The vast majority of the world’s approximately 200 countries have declared at least a single case of COVID-19 since it first emerged in Wuhan, China, late last year.
They are Tajikistan, which has a population of about 9 million; Turkmenistan, with a population of nearly 6 million; Lesotho, with a population of 2.2 million; North Korea, which has a population of 25 million; and Yemen, which has a population of 28 million.
Countries with less than a million people that have reported no cases include Vanuatu, Tonga, Tuvalu, the Solomon Islands, Samoa, Palau, Kiribati, and Comoros.
“Two countries in Africa—Lesotho and Comoros—are still officially free of the coronavirus. In recent days, both South Sudan and Sierra Leone reported their first cases, some of the most recent African countries to do so. The virus also remains mostly undetected in the smaller Pacific island nations such as the Solomon Islands and Vanuatu,” Statista wrote.
North Korea, which shares a border with China has claimed for months that it has no cases. But nearby South Korea has reported a significant number of cases.
“Not one single person has been infected with the novel coronavirus in our country so far,” Pak Myong Su, a top North Korea health official, told AFP last week. “We have carried out preemptive and scientific measures such as inspections and quarantine for all personnel entering our country and thoroughly disinfecting all goods, as well as closing borders and blocking sea and air lanes.”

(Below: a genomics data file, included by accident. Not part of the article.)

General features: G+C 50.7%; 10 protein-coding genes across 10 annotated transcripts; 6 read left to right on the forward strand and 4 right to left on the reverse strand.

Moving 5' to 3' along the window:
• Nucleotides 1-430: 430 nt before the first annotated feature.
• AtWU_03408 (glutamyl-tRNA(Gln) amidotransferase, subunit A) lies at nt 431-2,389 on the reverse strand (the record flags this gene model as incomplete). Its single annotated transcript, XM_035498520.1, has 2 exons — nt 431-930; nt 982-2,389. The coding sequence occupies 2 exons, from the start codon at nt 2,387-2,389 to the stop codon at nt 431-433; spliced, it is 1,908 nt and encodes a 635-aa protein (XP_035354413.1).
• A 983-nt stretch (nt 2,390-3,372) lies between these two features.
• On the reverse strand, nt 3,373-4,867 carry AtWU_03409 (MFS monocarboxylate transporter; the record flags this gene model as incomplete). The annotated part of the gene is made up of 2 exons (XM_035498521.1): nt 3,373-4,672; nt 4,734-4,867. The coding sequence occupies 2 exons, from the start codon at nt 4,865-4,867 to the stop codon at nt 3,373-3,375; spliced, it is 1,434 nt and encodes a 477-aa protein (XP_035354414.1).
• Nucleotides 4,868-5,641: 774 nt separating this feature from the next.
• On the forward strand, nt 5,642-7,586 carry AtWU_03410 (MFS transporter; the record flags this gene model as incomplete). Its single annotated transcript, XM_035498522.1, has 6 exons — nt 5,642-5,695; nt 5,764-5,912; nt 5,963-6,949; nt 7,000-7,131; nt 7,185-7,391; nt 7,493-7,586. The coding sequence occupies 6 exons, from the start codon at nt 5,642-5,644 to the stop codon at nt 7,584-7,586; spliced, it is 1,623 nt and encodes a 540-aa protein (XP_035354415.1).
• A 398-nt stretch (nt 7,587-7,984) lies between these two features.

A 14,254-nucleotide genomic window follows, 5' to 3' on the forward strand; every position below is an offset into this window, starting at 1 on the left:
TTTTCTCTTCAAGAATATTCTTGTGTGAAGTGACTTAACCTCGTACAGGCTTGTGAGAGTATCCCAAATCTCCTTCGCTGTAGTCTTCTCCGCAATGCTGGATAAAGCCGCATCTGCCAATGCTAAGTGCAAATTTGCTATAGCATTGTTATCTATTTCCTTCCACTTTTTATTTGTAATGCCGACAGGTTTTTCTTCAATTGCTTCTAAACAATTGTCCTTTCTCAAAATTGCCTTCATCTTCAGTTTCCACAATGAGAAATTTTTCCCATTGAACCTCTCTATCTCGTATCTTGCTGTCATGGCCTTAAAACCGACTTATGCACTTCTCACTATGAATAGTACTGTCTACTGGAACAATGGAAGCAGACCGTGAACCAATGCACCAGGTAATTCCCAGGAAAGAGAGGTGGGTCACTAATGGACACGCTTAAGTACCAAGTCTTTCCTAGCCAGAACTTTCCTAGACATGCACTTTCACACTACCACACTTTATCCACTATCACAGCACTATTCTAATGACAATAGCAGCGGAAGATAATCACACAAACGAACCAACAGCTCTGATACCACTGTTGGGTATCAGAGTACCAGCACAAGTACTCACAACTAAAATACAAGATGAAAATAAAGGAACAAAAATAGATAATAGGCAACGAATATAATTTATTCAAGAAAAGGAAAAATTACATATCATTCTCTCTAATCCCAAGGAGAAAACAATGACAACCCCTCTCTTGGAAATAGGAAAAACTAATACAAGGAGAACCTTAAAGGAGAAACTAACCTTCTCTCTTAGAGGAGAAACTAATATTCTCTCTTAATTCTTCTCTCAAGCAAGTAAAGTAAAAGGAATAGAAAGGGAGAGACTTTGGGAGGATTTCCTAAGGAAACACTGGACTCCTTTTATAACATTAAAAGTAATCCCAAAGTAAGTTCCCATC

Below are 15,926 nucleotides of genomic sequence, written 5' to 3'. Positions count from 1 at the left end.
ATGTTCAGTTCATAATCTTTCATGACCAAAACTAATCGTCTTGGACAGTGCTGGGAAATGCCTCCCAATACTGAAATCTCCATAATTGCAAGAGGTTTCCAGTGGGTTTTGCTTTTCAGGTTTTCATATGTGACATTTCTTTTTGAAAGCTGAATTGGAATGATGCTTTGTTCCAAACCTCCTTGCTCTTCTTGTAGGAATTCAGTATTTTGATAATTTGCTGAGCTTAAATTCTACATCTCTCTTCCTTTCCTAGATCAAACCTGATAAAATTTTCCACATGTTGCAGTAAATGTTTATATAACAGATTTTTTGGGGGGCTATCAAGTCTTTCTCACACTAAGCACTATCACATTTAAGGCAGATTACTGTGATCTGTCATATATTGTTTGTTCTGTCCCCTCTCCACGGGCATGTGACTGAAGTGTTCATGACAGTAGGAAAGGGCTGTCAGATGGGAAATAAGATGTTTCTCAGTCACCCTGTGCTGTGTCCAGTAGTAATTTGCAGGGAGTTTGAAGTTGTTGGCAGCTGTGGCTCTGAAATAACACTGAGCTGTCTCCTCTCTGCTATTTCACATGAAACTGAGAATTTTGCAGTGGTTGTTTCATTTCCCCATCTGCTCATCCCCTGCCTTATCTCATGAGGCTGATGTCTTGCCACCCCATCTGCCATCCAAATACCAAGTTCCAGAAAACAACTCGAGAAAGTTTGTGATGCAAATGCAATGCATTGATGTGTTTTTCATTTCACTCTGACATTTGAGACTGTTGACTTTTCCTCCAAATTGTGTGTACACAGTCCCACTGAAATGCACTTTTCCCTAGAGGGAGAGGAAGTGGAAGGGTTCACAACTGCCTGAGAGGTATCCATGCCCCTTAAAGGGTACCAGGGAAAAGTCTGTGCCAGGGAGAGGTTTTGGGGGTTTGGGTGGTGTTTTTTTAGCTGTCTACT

This week, the World Health Organization (WHO) told Reuters the reclusive, communist nation has more than 500 people in quarantine.
“As of 2 April, 709 people—11 foreigners and 698 nationals—have been tested for COVID-19. There is no report of a COVID-19 case. There are 509 people in quarantine–two foreigners and 507 nationals,” Dr. Edwin Salvador, the WHO Representative for North Korea, told the news agency. “Since 31 December, 24,842 people have been released from quarantine, which includes 380 foreigners,” he said.
But North Korea’s claims have been met with doubt.
Gen. Robert Abrams, commander of U.S. forces in South Korea told the New York Post: “I can tell you that is an impossible claim based on all of the intel we have seen.”
Turkmenistan, like North Korea, is ruled by a totalitarian regime and is among the most heavily censored countries in the world. Last month, the country banned the word “coronavirus,” according to Reporters Without Borders, which noted the country’s directive.
Yemen, meanwhile, has been embroiled in a five-year-long civil war. Reports this week said Saudi Arabia announced a two-week ceasefire in Yemen amid the pandemic.